Thud! That awful sound of a bird hitting a window. What comes next?
So many times these situations end badly, which is why we love a feel-good story.
This beautiful Northern Flicker hit the window of a Family Dollar store in Beacon, NY. She was spotted and rescued by Michelle Basignani, who put her in a box in her car and called her friend Daniel Cronk. Daniel called his brother, Dylan Cronk, who called his friend Skye Horgan, whose mother is a wild bird rehabilitator (me). Do you see how these wildlife rescue stories go? It takes a village.
Since I’m on bird sabbatical right now I called Lia Pignatelli, a very skilled songbird rehabber in Westchester County, NY. She said she could take the flicker if someone could transport her, so Michelle brought the bird to Skye, and Skye and Dylan drove almost 90 minutes round trip to Brewster, where Lia works.
The poor flicker had severe neurological symptoms: eyes closed, unable to stand, torticollis (head bent to the side). She couldn’t eat on her own, so Lia had to hand-feed her mealworms hourly for two weeks. Each morning Lia would find her lying on her side, propped up by towels, eyes closed. Lia would say “Good morning,” the flicker would open her eyes, and Lia would open the flicker’s beak and feed and hydrate her. Flickers are difficult birds to rehab, as they tend to stress out and start thrashing and rolling. But not this one.
Here you can see how severe her head tilt was. Lia gave her very gently daily massages on the contracted side to help her recovery.
Her legs improved, and she began sitting up on her own instead of leaning against the towels. Then she stood, even though her head was still tilted. For a few days there seemed to be no progress at all, then one day she started eating on her own.
She grew stronger and stronger, and eventually could cling to the side of her crate. And then … drumming!
She was moved to a larger enclosure until all her neurologic symptoms were gone, and then to a flight cage where she could fly and regain her strength.
Lia and Skye met in the parking lot of the Family Dollar store to release her. It wasn’t exactly prime bird habitat, so they scouted the area across the street and found a beautiful wooded valley with a brook, alive with birds. Skye manned the video camera, Lia opened the door, and the flicker rocketed out and into the woods.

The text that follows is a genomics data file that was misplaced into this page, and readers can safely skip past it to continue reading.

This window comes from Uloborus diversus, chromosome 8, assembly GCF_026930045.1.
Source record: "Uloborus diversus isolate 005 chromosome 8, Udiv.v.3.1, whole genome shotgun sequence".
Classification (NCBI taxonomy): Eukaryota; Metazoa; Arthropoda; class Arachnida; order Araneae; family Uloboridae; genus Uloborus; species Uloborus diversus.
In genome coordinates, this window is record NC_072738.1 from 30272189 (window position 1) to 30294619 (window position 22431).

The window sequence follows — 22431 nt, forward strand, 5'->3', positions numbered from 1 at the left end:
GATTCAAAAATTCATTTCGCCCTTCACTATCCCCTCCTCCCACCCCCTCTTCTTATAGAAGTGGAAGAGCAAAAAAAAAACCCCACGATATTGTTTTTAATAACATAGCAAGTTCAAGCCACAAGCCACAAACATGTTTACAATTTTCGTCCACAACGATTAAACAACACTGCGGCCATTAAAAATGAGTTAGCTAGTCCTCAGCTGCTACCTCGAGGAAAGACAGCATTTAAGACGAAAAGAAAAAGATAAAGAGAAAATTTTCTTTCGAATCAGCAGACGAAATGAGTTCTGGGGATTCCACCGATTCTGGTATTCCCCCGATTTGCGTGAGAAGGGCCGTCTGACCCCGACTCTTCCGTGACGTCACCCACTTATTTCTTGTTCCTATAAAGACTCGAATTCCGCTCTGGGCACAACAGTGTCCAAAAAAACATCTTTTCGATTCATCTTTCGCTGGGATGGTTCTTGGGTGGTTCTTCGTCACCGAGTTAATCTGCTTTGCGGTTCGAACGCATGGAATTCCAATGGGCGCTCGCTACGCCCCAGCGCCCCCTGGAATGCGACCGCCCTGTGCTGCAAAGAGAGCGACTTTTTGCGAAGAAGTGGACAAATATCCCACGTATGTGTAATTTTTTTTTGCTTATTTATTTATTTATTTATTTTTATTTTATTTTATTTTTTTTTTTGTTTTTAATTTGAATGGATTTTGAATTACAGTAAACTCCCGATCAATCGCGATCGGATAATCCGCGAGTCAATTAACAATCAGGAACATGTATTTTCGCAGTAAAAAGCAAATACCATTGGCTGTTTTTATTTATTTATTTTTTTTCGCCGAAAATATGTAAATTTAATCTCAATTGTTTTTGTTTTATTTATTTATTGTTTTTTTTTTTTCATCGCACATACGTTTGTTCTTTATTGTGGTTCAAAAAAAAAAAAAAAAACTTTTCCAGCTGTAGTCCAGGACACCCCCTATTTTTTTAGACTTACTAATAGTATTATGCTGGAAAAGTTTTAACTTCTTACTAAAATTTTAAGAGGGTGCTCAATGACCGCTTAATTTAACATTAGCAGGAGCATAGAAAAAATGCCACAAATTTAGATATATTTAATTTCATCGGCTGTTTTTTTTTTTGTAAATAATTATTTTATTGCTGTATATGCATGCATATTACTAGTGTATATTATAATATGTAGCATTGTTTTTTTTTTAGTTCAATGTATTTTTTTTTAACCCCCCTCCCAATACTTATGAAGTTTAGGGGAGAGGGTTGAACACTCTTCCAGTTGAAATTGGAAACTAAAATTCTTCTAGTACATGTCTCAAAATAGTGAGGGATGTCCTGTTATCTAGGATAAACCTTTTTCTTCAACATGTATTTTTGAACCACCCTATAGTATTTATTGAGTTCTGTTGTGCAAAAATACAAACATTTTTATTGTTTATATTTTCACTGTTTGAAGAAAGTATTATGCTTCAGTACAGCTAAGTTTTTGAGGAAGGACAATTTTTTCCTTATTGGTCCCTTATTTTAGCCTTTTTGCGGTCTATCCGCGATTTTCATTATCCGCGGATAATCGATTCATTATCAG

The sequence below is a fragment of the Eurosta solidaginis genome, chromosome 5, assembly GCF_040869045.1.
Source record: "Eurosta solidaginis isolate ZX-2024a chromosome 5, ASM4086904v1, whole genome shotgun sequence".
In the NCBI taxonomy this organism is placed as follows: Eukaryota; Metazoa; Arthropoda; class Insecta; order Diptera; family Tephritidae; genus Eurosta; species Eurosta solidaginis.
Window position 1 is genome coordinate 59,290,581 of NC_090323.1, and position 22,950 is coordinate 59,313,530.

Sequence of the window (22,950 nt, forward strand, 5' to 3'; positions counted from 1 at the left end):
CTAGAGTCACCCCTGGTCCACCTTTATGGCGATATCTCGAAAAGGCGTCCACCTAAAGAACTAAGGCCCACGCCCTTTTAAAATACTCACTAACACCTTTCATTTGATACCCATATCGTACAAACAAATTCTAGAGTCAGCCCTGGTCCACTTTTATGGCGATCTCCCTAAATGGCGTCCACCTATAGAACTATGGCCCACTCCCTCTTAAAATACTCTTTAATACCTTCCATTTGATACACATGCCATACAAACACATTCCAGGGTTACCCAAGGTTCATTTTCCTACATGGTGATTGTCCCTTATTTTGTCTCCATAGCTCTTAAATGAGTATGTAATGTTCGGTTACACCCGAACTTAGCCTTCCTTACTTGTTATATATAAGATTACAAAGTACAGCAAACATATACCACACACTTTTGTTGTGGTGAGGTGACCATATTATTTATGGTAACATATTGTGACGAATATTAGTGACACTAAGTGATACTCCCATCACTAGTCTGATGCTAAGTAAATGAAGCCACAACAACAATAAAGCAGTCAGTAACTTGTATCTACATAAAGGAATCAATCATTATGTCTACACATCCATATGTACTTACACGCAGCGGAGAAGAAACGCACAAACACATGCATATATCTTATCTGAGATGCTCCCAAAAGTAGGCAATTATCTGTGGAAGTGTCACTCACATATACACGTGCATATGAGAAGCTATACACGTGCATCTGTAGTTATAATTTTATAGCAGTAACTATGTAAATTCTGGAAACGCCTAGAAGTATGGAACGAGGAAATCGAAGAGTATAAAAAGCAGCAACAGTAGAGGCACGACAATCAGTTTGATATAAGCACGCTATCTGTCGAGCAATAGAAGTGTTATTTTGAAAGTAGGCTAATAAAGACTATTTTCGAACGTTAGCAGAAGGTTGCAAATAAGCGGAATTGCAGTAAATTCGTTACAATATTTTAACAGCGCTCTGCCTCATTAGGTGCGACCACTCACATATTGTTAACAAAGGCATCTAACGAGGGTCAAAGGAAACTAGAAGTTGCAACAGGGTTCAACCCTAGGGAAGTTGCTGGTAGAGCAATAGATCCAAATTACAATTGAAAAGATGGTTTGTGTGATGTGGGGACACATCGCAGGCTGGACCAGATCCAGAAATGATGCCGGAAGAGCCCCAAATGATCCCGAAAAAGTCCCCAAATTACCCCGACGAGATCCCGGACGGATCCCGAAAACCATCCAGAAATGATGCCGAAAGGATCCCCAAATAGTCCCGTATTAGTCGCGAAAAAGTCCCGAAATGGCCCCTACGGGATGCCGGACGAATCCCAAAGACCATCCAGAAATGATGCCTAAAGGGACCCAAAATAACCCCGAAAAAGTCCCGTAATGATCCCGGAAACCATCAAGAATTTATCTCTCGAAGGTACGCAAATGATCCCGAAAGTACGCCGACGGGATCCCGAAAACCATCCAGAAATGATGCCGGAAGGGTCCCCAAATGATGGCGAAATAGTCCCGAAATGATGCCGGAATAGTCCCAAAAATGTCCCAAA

From intake to release was a little over a month.
“This is what we do,” said Lia, speaking not only on behalf of all those hard-working wildlife rehabilitators out there, but for the wonderful people who go out of their way to rescue and deliver the injured and orphaned. “We give them a second chance.”
All photos and videos by Lia Pignatelli, except final by Skye Horgan.
Thanks for again bringing us into the Rehabbers world, we appreciate your wonderful work. Just curious how you know that fine line between “ready for release” and “stayed too long,” which I’m assuming would lead to dependence. It sounded like this bird was a goner, such a happy ending, and reminded me that my window decals need refreshing right about now.
Thanks for a happy ending for a beautiful bird!
Thanks, Wendy! Love those happy endings!
Hi Barb, there are all kinds of criteria rehabbers learn when it comes to keeping or releasing a bird. It’s really difficult, because it’s never set in stone. You have a bird who is more than ready and needs to be released before he damages his feathers or hurts himself, but a tropical storm is on the way. Or you have one who is not quite ready, but if you don’t release him he’ll miss migration. We are always agonizing about this, as well as 1000 other things. That’s why a story like the flicker’s is such a joy. Thanks for keeping up those decals!